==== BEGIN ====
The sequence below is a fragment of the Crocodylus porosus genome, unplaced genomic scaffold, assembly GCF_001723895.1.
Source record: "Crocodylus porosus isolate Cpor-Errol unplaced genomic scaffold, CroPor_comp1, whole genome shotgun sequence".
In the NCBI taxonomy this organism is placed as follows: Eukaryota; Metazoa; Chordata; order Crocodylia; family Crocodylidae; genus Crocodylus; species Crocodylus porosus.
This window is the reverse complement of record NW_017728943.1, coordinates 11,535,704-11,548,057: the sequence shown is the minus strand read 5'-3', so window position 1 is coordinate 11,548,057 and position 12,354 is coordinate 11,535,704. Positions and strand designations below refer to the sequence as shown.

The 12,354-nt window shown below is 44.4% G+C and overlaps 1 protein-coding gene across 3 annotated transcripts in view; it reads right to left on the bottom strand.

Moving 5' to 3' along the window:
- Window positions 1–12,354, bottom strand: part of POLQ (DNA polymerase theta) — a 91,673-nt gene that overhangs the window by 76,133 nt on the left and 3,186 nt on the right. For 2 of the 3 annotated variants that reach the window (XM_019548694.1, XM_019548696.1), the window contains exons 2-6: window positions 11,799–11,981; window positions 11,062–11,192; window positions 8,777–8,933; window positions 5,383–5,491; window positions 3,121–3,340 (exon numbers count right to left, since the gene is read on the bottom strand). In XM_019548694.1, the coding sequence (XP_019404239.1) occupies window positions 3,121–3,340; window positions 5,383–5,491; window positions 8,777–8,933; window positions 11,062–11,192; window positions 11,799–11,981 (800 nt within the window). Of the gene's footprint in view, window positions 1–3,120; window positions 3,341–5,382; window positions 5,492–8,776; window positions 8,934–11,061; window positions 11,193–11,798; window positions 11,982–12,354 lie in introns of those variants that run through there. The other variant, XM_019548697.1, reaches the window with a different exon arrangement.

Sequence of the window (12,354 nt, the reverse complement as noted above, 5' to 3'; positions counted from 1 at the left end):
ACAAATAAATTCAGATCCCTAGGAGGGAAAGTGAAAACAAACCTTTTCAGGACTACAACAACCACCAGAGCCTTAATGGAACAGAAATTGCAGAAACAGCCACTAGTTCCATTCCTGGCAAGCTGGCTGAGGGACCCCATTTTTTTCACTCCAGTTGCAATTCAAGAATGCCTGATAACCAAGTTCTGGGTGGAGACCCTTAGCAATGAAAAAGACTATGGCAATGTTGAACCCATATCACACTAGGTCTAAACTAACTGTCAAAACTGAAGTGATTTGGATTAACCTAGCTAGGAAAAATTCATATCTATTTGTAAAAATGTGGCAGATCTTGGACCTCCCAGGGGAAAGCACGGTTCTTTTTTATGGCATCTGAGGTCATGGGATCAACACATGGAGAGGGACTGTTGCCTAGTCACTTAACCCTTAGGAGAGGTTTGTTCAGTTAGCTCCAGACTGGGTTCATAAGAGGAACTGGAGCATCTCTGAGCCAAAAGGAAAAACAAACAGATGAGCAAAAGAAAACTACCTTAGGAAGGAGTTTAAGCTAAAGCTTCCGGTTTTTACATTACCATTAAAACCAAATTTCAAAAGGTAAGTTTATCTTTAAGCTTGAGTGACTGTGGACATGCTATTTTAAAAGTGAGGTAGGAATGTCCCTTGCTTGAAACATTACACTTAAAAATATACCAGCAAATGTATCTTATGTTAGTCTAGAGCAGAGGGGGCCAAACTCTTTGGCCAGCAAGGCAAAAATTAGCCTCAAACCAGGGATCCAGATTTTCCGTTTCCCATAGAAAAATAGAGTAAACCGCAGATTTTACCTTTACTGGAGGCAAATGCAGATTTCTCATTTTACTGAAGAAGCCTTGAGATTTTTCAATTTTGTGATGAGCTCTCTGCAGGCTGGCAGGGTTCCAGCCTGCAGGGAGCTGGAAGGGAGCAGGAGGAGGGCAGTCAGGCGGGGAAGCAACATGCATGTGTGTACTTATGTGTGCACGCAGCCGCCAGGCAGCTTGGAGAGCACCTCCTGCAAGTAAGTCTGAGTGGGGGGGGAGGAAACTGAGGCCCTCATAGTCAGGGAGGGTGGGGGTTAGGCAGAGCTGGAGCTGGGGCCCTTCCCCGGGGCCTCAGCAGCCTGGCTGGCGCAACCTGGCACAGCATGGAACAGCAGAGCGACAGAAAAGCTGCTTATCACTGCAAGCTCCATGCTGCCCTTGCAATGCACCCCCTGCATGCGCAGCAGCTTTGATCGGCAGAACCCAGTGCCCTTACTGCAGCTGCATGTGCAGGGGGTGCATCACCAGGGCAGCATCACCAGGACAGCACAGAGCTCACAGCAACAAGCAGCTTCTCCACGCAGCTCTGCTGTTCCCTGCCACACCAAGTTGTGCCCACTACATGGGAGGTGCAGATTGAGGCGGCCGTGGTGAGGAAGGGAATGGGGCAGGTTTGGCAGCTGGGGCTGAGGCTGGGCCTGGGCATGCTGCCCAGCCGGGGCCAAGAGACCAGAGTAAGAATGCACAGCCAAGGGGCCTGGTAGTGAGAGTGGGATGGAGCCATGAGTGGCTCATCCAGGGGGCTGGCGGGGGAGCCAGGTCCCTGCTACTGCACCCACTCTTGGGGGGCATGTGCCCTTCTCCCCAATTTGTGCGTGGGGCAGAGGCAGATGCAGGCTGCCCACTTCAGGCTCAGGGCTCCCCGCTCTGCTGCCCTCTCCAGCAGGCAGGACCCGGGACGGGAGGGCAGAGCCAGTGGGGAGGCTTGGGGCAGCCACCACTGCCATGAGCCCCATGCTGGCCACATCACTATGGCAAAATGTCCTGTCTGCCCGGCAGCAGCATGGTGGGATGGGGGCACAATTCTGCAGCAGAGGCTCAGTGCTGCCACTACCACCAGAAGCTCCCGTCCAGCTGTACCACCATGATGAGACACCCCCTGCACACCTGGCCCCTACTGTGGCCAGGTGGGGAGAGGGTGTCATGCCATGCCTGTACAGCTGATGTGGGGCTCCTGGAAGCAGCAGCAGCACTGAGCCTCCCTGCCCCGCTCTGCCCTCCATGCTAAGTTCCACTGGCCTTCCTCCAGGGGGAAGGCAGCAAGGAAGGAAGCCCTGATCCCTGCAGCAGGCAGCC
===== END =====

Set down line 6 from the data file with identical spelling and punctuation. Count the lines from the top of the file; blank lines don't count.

Moving 5' to 3' along the window: